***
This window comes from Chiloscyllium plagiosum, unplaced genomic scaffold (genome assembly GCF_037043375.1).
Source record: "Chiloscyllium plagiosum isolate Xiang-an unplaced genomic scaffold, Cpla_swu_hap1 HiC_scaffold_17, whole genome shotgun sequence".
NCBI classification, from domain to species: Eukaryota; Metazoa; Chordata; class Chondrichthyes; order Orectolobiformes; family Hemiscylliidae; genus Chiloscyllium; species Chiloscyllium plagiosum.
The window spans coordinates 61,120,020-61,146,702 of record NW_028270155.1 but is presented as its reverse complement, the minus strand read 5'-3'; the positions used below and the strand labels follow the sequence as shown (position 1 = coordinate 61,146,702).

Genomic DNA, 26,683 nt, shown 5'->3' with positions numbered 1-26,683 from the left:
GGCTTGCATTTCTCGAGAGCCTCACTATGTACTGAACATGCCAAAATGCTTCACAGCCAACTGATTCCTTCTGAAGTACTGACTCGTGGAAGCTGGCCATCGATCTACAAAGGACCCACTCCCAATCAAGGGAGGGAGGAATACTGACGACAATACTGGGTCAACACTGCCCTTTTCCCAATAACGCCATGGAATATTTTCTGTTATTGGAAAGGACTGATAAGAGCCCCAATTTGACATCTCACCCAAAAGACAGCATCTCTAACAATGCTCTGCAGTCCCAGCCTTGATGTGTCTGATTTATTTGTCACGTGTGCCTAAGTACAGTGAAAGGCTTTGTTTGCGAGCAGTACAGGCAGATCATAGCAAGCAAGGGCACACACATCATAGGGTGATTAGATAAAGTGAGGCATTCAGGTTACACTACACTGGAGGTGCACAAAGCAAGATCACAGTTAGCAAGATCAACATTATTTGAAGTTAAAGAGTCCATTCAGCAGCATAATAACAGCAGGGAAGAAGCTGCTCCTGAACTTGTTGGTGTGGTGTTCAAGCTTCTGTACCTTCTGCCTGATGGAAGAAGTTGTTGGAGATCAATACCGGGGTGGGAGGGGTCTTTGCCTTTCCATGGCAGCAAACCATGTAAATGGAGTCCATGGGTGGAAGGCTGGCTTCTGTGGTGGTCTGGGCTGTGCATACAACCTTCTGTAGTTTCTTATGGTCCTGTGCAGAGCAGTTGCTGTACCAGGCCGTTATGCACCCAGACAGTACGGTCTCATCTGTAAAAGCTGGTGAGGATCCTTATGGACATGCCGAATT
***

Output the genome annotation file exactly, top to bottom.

This window comes from Chiloscyllium plagiosum, unplaced genomic scaffold (genome assembly GCF_037043375.1).
Source record: "Chiloscyllium plagiosum isolate Xiang-an unplaced genomic scaffold, Cpla_swu_hap1 HiC_scaffold_17, whole genome shotgun sequence".
NCBI classification, from domain to species: Eukaryota; Metazoa; Chordata; class Chondrichthyes; order Orectolobiformes; family Hemiscylliidae; genus Chiloscyllium; species Chiloscyllium plagiosum.
The window spans coordinates 61,120,020-61,146,702 of record NW_028270155.1 but is presented as its reverse complement, the minus strand read 5'-3'; the positions used below and the strand labels follow the sequence as shown (position 1 = coordinate 61,146,702).

Genomic DNA, 26,683 nt, shown 5'->3' with positions numbered 1-26,683 from the left:
GGCTTGCATTTCTCGAGAGCCTCACTATGTACTGAACATGCCAAAATGCTTCACAGCCAACTGATTCCTTCTGAAGTACTGACTCGTGGAAGCTGGCCATCGATCTACAAAGGACCCACTCCCAATCAAGGGAGGGAGGAATACTGACGACAATACTGGGTCAACACTGCCCTTTTCCCAATAACGCCATGGAATATTTTCTGTTATTGGAAAGGACTGATAAGAGCCCCAATTTGACATCTCACCCAAAAGACAGCATCTCTAACAATGCTCTGCAGTCCCAGCCTTGATGTGTCTGATTTATTTGTCACGTGTGCCTAAGTACAGTGAAAGGCTTTGTTTGCGAGCAGTACAGGCAGATCATAGCAAGCAAGGGCACACACATCATAGGGTGATTAGATAAAGTGAGGCATTCAGGTTACACTACACTGGAGGTGCACAAAGCAAGATCACAGTTAGCAAGATCAACATTATTTGAAGTTAAAGAGTCCATTCAGCAGCATAATAACAGCAGGGAAGAAGCTGCTCCTGAACTTGTTGGTGTGGTGTTCAAGCTTCTGTACCTTCTGCCTGATGGAAGAAGTTGTTGGAGATCAATACCGGGGTGGGAGGGGTCTTTGCCTTTCCATGGCAGCAAACCATGTAAATGGAGTCCATGGGTGGAAGGCTGGCTTCTGTGGTGGTCTGGGCTGTGCATACAACCTTCTGTAGTTTCTTATGGTCCTGTGCAGAGCAGTTGCTGTACCAGGCCGTTATGCACCCAGACAGTACGGTCTCATCTGTAAAAGCTGGTGAGGATCCTTATGGACATGCCGAATT